The truth about false memories

By Carrie Johnson Weimar • Published: December 8th, 2010
Category: Health in a Heartbeat

It’s probably happened to all of us at some point: You get so caught up in watching something that later the line between seeing and doing gets mixed up in your mind. For example, you remember smacking a 300-yard drive down the middle of the fairway. But no, wait… that was Tiger Woods, whom you spent all last week watching in the Masters.

A group of scientists conducted several experiments to document this phenomenon. This builds on research that shows false memories can be created by imagining yourself doing something in great detail. For example, you just know you’ve told your spouse about the company picnic, only to find this is the first he’s heard of it. You’ve only pictured yourself saying it to him in your head.

This phenomenon is echoed in the experiments conducted by the scientists, all involving shaking a bottle. One group of participants was asked to imagine shaking a bottle, while another watched a video of a person doing it. A third read a statement about the shaking, and a fourth played word games using the phrase. Two weeks later, many of the participants who watched the video erroneously believed they were the ones who shook the bottle. The only group with stronger false memories was those who imagined shaking it.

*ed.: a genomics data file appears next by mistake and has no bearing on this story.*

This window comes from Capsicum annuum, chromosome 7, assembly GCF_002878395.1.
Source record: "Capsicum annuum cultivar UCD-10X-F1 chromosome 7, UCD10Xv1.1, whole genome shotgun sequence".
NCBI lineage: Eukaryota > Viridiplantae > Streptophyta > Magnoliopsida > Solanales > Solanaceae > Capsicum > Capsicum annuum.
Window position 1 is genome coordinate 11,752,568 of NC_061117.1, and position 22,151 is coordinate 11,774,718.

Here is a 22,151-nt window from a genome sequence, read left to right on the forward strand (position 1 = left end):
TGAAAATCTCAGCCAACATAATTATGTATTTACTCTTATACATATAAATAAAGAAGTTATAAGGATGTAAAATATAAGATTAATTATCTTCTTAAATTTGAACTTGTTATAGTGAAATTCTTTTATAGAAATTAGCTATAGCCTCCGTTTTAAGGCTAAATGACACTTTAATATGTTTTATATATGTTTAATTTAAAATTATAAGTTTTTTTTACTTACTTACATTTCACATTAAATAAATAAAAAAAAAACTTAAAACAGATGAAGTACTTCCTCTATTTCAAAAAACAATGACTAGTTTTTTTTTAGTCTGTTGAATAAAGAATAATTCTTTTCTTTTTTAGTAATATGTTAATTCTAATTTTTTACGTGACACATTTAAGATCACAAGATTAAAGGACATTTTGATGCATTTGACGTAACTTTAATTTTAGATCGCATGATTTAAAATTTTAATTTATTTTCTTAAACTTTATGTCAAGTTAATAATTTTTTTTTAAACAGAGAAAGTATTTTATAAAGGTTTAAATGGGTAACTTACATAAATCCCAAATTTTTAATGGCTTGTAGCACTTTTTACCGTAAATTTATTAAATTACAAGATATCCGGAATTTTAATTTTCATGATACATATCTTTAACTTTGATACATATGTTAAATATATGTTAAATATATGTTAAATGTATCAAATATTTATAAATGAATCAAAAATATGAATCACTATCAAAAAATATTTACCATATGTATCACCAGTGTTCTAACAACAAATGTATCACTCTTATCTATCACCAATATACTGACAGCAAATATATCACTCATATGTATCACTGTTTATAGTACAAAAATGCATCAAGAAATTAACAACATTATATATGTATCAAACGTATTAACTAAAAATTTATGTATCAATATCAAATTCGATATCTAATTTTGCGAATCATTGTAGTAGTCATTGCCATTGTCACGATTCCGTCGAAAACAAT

Why does this happen? Scientists believe it’s due to the brain’s mirror neurons. When we watch someone doing something familiar, our brain unconsciously pantomimes what we observe. For example, when people connected to a brain scan observe someone throwing a ball, the sectors of their brain that govern throwing typically light up.

This gives us our capacity for empathy, which is a pretty terrific quality. Just try not to be discouraged when you can’t repeat Tiger’s performance on the golf course!